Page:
National Crisis: Phillies 8, Nationals 4

Justin Klugh
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Kyle Kendrick's first inning ERA rose, Ryan Howard kept singling, and Ben Revere took a fastball to the brain as the Phillies swept the Nationals out of Philadelphia.

In what mayor Michael Nutter called quite unconvincingly "an incredible event," the Phillies acknowledged Philadephia's smaller, better baseball team, the Taney Dragons, prior to the first pitch tonight. Shockingly, it was not the most victorious moment of the evening.

Someone with the Phillies, seriously, put together a montage of the Dragons' best moments up to and in the LLWS, and, seriously, they backed it with Rod Stewart's "Forever Young," - I'm serious - a song that at most zero of them have heard/know about.


Taney_medium
Taney_medium

Kids: They sure do love Rod Stewart!

After Ian Desmond was finished making the night all about himself and the beat writers all bitched endlessly, things got underway. At this point, the Taney Dragons might be a little sick of baseball. But they were forced to watch as the Phillies attempted for some reason to sweep the Nationals.

It was then that some people were reminded that Kyle Kendrick was pitching tonight, and he reminded them a second time by giving up an immediate single to Denard Span and a slightly less immediate RBI double to Anthony Rendon.

A double play seemed to pull Kendrick out of the fire, but Ian Desmond insisted on an RBI single that scored Rendon, and the Nationals ended the inning up two runs. Kendrick's first inning ERA hit the double digits.

/confetti drops

The Phillies uncharacteristically didn't just give up, and in the bottom of the inning, a Jimmy Rollins home run was followed by a Ryan Howard RBI single that scored Chase Utley, and the Phils had tied things up before Domonic Brown could do what he does best: strike out to end the threat.

The Phillies boldly chose to send Kendrick back out there for the second, and he deceived them with a clean inning before giving up a lead off double to Span and an RBI single to Jayson Werth in the third.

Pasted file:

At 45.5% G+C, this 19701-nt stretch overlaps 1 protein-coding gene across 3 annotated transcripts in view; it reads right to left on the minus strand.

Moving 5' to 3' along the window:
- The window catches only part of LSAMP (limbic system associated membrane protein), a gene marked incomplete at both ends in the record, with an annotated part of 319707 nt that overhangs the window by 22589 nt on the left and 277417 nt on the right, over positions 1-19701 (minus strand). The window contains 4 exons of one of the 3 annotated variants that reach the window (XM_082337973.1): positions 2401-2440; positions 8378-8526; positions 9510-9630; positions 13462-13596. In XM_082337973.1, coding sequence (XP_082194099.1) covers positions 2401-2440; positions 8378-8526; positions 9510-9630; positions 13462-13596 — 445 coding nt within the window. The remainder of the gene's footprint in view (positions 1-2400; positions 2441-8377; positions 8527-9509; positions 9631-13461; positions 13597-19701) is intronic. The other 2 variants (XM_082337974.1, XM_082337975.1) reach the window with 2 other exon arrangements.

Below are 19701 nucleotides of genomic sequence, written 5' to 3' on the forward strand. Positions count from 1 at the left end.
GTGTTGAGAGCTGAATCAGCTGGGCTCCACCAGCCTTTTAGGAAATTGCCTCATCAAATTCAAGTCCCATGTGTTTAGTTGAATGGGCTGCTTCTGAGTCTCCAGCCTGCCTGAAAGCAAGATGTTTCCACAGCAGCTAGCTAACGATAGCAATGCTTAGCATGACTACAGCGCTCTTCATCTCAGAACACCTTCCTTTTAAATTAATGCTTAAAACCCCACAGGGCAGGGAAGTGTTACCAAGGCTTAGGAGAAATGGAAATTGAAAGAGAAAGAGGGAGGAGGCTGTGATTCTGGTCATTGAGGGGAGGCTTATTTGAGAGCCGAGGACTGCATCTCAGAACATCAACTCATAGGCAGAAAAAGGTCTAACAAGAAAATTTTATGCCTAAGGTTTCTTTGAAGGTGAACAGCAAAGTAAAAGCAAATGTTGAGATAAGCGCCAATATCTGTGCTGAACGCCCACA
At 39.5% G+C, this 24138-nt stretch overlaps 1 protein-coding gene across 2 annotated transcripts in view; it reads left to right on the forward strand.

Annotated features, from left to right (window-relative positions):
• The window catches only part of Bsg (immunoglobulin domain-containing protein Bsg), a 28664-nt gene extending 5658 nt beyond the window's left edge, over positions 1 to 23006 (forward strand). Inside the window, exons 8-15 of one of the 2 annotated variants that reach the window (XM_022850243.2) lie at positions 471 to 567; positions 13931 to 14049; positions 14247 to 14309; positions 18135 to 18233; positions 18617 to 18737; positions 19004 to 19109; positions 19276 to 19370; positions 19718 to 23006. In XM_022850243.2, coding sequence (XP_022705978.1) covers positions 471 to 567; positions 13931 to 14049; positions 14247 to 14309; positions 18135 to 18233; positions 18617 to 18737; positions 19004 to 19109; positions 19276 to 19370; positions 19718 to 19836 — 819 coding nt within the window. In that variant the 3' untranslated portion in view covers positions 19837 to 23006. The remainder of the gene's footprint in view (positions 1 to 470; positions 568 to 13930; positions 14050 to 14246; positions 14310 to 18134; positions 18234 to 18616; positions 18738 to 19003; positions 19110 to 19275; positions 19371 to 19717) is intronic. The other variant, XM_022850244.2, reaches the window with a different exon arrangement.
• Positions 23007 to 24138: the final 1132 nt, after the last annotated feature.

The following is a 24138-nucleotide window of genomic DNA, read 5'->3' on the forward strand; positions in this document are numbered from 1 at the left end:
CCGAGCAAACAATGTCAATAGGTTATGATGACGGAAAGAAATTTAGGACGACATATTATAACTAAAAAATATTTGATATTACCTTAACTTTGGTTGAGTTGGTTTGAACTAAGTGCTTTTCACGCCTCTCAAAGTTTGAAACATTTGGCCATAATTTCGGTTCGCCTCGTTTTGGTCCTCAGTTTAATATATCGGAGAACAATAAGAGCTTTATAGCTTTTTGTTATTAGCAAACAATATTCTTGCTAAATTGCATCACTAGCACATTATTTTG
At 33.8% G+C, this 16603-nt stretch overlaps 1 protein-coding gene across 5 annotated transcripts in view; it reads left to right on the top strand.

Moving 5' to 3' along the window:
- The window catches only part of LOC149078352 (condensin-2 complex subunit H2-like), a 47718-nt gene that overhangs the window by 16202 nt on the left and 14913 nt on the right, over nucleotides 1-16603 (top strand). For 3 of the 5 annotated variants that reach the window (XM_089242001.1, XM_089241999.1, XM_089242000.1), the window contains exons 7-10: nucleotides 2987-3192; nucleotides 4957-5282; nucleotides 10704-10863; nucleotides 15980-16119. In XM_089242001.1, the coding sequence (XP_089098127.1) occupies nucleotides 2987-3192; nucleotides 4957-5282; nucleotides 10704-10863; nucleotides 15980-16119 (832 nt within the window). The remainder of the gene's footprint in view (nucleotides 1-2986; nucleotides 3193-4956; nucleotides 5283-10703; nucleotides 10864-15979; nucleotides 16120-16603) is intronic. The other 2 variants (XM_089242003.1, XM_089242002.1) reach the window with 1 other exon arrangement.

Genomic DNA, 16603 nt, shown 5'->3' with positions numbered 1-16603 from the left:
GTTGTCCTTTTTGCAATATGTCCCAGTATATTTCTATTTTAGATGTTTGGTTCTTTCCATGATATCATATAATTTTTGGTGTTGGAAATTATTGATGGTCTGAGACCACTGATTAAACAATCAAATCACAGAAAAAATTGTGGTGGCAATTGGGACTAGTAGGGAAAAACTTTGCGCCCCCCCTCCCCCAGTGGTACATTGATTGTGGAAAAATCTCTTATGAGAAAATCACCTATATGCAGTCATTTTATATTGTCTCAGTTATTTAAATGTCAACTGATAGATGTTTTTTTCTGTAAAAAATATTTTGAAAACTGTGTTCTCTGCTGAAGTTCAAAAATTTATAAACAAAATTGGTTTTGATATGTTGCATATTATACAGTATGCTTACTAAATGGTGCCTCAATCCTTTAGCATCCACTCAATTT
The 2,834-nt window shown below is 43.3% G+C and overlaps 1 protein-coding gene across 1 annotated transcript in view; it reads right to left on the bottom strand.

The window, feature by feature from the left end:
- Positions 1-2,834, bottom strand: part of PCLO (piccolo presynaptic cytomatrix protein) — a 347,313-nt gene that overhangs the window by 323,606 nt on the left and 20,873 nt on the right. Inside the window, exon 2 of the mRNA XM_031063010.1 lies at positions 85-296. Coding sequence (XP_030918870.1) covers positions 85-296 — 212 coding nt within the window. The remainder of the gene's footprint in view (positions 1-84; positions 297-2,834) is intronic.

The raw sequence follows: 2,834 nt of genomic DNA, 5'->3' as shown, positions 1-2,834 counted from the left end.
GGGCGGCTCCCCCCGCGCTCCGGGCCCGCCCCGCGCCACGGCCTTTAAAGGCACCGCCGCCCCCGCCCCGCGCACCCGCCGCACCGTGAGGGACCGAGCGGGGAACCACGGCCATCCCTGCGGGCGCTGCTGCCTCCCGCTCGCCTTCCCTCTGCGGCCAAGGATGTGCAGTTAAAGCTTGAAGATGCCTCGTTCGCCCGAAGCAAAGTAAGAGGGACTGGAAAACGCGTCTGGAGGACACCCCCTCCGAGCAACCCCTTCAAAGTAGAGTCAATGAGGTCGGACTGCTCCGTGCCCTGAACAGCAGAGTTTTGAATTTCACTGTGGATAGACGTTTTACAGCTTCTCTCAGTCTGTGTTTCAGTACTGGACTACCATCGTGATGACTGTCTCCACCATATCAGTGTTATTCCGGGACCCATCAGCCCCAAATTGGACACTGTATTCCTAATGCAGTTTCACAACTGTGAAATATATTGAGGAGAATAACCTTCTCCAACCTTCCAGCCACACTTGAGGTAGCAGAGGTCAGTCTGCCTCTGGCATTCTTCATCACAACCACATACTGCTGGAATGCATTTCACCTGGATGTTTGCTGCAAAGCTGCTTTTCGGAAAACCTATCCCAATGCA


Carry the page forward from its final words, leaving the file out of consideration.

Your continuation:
Kendrick chewed on the strike zone and even logged a few K's, but in the fifth, Span nailed him for an atmospheric home run that beat a couple commuters over the Walt Whitman Bridge.

And then, amid some likely boo-hooing from the press box,

Marlon Byrd led off the sixth with a single, and was doubled in by Domonic Brown to make it 4-3. My current favorite Phillie Grady Sizemore stepped in as a pinch hitter for Kendrick (Final line: 6.0 IP, 7 H, 4 ER, 4 SO, 1 BB) and hit a two-run home run to give the Phillies the lead.

Doug Fister responded poorly to the run and bashed Ben Revere in the skull with a fastball. Fister was taken out of the game by Matt Williams amid a sea of furious boos. It probably wasn't on purpose, but who knows what thoughts exist in that sick, sick man's mind.

Revere stayed in the game, undoubtedly leaking grey matter, but still limping around the bases like some kind of stitched-together puppet somehow competing for the National League batting title.

Antonio Bastardo entered the game and held back the Nationals lineup so that Marlon Byrd could step in later that inning and punch a two-run home run that expanded the lead to 7-4 and make the next few innings less wildly uncomfortable.

Some smarmy, condescending dickhead wrote a preview for this series in which he hinted that the Nationals' biggest problem would be not injuring themselves while laughing at the Phillies. The Phillies sure showed that guy and my stupid idiot face. Already up 7-4, Ross Detweiler partook in the recent trend of walking Chase Utley to get to Ryan Howard. That loaded the bases, after Darin Ruf and Ben Revere had singled. Howard, however, hit a single of his own, making it 8-4. He went 3-for-5 on the night with three one-baggers.

Ken Giles was summoned to hold off the Nationals' adorable comeback attempt in the ninth, and fell victim to singles from Ian Desmond and Wilson Ramos, but fit three outs around them and Washington left town without a win as the Phillies made it a 7-2 homestand and the Nationals can go to Seattle feeling really, truly ashamed to their utter cores.


Source: FanGraphs

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